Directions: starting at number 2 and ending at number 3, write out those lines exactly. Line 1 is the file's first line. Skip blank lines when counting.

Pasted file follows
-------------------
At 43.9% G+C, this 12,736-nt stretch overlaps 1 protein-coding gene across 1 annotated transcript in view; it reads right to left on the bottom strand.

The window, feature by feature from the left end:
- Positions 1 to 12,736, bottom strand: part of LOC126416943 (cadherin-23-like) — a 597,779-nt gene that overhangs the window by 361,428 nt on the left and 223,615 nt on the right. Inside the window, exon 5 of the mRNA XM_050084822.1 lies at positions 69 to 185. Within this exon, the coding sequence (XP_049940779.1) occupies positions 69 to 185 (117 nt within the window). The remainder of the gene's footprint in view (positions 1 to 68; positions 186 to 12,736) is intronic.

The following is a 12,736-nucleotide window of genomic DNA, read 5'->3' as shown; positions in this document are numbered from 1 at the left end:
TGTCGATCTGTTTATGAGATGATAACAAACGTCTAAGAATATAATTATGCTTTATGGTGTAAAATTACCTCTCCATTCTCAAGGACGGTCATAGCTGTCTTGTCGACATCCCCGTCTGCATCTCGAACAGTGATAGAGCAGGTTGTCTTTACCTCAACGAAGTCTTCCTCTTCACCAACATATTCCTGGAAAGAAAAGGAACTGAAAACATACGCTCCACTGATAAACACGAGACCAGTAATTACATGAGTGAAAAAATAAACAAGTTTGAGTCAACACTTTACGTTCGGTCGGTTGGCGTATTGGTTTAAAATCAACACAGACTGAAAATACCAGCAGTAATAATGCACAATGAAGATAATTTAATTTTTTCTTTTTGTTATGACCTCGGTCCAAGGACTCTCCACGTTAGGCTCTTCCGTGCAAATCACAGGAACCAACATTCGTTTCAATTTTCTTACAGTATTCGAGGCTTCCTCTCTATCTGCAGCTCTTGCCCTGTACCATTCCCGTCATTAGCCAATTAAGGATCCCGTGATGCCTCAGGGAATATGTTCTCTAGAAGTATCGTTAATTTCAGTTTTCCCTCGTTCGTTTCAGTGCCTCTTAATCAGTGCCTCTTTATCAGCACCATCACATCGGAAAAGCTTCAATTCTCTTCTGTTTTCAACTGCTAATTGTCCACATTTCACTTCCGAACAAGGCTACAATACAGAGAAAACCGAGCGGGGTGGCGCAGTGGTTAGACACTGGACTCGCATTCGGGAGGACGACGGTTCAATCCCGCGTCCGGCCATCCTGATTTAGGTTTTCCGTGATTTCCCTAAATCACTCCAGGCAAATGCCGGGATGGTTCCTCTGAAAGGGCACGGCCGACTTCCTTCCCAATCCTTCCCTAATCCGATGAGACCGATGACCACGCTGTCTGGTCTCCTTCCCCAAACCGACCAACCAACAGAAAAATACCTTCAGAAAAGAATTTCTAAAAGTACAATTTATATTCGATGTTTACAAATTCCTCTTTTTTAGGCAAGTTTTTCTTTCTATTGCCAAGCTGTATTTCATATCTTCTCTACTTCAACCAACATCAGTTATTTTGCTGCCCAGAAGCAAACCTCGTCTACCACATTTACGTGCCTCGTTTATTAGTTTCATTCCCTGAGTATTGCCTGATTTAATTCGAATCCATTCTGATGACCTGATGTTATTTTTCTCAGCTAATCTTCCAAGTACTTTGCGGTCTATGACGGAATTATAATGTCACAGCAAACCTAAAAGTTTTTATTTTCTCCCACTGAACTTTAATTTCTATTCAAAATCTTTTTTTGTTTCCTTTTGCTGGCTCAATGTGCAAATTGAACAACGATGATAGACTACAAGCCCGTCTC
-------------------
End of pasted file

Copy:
The window, feature by feature from the left end:
- Positions 1 to 12,736, bottom strand: part of LOC126416943 (cadherin-23-like) — a 597,779-nt gene that overhangs the window by 361,428 nt on the left and 223,615 nt on the right. Inside the window, exon 5 of the mRNA XM_050084822.1 lies at positions 69 to 185. Within this exon, the coding sequence (XP_049940779.1) occupies positions 69 to 185 (117 nt within the window). The remainder of the gene's footprint in view (positions 1 to 68; positions 186 to 12,736) is intronic.